Ask The Experts > Factoring
Factoring is a type of debtor finance available to businesses to improve their working capital position. It enables businesses that sell goods/services to other businesses on credit terms to borrow against the value of the outstanding invoices.
If a business is using Factoring, that business will sell their invoices to a Factor (lender) and assign the rights to those invoices to the Factor. The Factor will advance normally up to 80% of the face value of those invoices to the business normally within 24 hours (can be same day). When the customer pays the invoice, the Factor will remit the remaining 20% of the face value of the invoice, less any interest or associated costs.
The difference between Factoring and Invoice Discounting is that under Factoring, the customer is aware of the Factor as an assignment clause is denoted on the face of the invoice. Whereas, under Invoice Discounting, the customer is not aware of the Factor. Factoring is therefore "disclosed" to the customer.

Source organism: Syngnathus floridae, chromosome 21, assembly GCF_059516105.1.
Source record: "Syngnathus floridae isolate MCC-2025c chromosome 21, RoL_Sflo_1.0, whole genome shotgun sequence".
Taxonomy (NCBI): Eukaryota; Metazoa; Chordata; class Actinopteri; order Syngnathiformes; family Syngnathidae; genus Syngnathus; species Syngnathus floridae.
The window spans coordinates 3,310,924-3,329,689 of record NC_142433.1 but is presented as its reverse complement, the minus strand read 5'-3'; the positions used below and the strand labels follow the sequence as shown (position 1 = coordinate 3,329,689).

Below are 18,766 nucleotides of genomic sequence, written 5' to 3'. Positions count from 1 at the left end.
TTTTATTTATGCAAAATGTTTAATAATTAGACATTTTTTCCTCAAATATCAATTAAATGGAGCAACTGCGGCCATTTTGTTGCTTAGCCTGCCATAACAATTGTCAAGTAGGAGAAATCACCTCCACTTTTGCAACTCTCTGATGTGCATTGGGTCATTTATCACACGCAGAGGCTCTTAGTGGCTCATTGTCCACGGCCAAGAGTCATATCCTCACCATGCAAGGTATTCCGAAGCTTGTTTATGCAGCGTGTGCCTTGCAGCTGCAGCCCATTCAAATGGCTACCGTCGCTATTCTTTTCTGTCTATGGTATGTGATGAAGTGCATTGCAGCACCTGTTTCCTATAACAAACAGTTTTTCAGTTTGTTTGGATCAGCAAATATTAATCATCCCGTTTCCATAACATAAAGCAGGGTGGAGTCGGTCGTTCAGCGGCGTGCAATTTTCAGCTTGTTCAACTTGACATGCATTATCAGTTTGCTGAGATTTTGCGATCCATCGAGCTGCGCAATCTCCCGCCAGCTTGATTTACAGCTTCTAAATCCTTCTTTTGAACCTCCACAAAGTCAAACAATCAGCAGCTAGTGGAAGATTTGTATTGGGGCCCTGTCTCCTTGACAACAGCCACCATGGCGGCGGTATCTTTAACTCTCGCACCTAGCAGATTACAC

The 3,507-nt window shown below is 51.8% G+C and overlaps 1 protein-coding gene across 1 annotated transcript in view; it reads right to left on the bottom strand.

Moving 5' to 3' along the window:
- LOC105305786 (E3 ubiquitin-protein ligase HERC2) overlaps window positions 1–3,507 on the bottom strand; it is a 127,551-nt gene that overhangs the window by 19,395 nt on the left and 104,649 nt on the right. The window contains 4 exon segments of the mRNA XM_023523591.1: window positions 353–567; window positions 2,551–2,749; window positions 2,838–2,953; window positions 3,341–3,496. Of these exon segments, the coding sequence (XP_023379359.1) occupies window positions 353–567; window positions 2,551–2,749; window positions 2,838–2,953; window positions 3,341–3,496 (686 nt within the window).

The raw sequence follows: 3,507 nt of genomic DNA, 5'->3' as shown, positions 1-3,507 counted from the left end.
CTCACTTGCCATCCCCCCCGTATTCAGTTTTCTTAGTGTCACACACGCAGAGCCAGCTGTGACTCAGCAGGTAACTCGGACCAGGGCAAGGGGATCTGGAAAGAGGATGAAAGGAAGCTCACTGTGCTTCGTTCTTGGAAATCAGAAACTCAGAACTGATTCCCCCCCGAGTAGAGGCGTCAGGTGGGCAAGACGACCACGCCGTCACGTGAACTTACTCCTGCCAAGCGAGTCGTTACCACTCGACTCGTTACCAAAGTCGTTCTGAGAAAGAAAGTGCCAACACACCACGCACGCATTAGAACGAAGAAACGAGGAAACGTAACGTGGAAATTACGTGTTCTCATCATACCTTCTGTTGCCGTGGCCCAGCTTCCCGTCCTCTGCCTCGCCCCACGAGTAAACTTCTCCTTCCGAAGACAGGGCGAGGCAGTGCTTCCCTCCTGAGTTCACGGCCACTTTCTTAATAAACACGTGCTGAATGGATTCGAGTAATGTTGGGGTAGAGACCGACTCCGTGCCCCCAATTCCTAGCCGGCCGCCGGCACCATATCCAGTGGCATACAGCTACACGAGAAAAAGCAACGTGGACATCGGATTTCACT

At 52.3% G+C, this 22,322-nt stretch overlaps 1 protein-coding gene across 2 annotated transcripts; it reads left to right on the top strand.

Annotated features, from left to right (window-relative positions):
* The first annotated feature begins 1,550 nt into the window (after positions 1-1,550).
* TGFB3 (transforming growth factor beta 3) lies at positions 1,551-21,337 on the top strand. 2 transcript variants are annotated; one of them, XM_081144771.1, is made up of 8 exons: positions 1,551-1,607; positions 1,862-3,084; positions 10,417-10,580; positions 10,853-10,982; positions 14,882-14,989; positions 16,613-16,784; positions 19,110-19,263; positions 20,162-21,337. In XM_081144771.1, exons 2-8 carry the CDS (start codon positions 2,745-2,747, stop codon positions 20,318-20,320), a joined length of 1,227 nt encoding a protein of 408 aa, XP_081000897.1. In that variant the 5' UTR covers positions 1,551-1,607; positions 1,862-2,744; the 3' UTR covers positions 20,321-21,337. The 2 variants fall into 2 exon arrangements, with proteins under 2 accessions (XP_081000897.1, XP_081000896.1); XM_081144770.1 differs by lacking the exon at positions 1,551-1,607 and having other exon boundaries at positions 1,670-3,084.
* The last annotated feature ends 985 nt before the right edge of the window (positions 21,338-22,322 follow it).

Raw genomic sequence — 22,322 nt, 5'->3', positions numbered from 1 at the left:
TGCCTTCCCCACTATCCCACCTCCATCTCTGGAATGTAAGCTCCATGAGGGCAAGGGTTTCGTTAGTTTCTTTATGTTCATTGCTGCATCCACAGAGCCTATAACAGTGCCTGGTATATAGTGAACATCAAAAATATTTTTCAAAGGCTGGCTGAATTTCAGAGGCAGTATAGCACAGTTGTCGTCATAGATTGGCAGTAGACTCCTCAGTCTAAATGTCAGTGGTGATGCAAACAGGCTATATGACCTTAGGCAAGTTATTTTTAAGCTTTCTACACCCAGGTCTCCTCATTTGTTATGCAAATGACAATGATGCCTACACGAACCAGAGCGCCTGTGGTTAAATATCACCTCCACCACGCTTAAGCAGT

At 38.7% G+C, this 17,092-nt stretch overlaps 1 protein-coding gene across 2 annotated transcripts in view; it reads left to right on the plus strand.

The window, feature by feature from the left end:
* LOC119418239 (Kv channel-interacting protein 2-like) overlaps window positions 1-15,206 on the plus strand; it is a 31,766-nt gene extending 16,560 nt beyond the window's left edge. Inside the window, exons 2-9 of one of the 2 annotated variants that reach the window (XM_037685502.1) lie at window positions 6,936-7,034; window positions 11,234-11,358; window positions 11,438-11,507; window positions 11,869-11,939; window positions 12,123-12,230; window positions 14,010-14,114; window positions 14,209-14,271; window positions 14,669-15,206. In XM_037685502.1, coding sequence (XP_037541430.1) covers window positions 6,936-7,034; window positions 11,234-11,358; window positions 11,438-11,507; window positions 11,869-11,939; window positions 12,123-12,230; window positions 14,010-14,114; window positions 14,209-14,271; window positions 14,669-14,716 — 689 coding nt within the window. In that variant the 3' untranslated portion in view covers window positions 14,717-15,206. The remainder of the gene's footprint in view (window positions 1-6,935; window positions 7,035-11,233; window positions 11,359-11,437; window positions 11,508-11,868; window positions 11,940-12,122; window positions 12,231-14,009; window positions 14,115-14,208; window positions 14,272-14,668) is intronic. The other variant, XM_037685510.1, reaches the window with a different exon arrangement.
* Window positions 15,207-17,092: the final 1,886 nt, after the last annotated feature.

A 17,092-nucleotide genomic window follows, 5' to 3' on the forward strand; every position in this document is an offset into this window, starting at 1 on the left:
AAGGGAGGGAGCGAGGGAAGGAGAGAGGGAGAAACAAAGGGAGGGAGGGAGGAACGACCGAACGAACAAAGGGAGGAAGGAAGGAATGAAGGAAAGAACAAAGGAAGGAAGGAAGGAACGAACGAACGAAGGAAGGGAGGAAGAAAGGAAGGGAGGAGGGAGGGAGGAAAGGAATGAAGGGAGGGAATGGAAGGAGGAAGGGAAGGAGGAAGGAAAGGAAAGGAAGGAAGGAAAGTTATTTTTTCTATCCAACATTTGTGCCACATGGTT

A factoring facility is more suitable to the following type of businesses:
- Start up situations
- Businesses with tax arrears or trading losses
- Businesses with manual accounting systems
- Businesses who sell on heavily contractual terms
- Where one or two customers take up a high percentage of the business's outstanding balance
A major benefit of Factoring would be that if the business and the Factor agree, the business can outsource the credit control function, saving the business time and money.